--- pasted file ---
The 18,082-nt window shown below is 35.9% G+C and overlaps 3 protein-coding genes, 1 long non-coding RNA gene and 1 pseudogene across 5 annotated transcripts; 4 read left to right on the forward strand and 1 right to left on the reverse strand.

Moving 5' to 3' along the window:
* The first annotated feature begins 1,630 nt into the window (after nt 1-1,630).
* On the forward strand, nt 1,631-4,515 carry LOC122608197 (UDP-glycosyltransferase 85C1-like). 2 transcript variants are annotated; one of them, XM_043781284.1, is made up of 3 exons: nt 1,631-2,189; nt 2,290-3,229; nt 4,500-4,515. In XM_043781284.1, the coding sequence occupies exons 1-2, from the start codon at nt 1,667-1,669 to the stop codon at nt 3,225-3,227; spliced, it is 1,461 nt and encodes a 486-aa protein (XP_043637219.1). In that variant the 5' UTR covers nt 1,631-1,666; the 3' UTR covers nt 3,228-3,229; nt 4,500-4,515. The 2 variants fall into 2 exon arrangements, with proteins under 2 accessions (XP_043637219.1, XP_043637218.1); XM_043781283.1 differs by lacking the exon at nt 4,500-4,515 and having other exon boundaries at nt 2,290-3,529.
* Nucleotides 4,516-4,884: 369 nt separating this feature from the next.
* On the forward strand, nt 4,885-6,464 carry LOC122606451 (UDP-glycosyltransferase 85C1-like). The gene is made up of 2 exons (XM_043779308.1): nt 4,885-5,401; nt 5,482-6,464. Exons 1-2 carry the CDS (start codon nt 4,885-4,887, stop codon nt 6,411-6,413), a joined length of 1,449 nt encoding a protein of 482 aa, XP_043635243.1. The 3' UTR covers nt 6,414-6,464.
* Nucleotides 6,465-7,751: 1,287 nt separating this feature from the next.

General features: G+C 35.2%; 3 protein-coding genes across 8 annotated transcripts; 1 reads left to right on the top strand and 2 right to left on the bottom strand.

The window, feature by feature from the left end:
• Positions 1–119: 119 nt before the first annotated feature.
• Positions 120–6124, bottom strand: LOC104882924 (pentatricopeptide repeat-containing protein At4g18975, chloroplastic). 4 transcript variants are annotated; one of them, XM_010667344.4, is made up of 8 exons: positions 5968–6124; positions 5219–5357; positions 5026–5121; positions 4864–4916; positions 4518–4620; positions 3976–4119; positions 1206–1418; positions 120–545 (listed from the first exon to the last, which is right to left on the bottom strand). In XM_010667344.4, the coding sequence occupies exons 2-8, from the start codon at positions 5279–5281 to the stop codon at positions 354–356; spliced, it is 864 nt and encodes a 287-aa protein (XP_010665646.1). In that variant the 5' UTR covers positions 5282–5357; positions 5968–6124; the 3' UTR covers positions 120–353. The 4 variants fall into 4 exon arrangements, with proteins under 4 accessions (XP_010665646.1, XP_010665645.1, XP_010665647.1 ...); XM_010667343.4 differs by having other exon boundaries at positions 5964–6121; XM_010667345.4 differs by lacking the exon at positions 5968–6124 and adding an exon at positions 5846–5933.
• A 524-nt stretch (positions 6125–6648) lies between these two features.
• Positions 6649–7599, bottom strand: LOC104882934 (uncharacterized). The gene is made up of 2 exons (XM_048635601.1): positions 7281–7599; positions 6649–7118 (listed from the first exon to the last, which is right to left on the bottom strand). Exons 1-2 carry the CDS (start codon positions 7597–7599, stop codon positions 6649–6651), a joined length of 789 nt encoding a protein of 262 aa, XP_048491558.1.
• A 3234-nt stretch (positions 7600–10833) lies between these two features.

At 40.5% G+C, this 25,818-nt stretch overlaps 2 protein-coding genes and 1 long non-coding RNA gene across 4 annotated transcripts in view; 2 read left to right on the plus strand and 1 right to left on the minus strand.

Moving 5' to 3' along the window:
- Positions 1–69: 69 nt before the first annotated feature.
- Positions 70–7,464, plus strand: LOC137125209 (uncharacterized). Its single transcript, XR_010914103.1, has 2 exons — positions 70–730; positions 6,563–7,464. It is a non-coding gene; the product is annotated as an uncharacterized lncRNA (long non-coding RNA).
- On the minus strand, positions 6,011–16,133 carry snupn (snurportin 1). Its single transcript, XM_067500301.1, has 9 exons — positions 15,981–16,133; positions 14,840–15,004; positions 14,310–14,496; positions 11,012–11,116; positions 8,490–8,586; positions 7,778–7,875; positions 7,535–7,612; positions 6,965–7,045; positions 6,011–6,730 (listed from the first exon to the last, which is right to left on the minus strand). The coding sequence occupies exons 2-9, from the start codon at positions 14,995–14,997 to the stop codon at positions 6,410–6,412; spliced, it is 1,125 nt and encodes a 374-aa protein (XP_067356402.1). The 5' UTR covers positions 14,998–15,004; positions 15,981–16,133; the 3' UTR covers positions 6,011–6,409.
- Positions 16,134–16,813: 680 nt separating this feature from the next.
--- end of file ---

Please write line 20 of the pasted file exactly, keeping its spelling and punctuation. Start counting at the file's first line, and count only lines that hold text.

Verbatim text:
- Positions 16,134–16,813: 680 nt separating this feature from the next.